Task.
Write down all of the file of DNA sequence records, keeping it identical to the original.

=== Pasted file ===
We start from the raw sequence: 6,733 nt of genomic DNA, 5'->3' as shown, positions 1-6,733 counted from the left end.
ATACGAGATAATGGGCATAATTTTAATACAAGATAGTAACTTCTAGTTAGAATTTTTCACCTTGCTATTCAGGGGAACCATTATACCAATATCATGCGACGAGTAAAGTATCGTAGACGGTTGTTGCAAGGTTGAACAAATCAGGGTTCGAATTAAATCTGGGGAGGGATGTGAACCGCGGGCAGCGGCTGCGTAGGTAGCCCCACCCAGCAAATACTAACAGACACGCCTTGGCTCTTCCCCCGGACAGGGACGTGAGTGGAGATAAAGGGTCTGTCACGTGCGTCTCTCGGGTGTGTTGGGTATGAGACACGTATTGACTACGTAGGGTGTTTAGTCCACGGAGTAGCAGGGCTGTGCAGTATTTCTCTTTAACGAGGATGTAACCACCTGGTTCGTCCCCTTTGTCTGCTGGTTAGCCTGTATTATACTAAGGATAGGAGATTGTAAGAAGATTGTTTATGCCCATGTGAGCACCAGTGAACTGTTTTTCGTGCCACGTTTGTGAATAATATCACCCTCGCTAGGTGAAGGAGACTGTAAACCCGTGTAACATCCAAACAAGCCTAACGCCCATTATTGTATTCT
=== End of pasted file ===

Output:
We start from the raw sequence: 6,733 nt of genomic DNA, 5'->3' as shown, positions 1-6,733 counted from the left end.
ATACGAGATAATGGGCATAATTTTAATACAAGATAGTAACTTCTAGTTAGAATTTTTCACCTTGCTATTCAGGGGAACCATTATACCAATATCATGCGACGAGTAAAGTATCGTAGACGGTTGTTGCAAGGTTGAACAAATCAGGGTTCGAATTAAATCTGGGGAGGGATGTGAACCGCGGGCAGCGGCTGCGTAGGTAGCCCCACCCAGCAAATACTAACAGACACGCCTTGGCTCTTCCCCCGGACAGGGACGTGAGTGGAGATAAAGGGTCTGTCACGTGCGTCTCTCGGGTGTGTTGGGTATGAGACACGTATTGACTACGTAGGGTGTTTAGTCCACGGAGTAGCAGGGCTGTGCAGTATTTCTCTTTAACGAGGATGTAACCACCTGGTTCGTCCCCTTTGTCTGCTGGTTAGCCTGTATTATACTAAGGATAGGAGATTGTAAGAAGATTGTTTATGCCCATGTGAGCACCAGTGAACTGTTTTTCGTGCCACGTTTGTGAATAATATCACCCTCGCTAGGTGAAGGAGACTGTAAACCCGTGTAACATCCAAACAAGCCTAACGCCCATTATTGTATTCT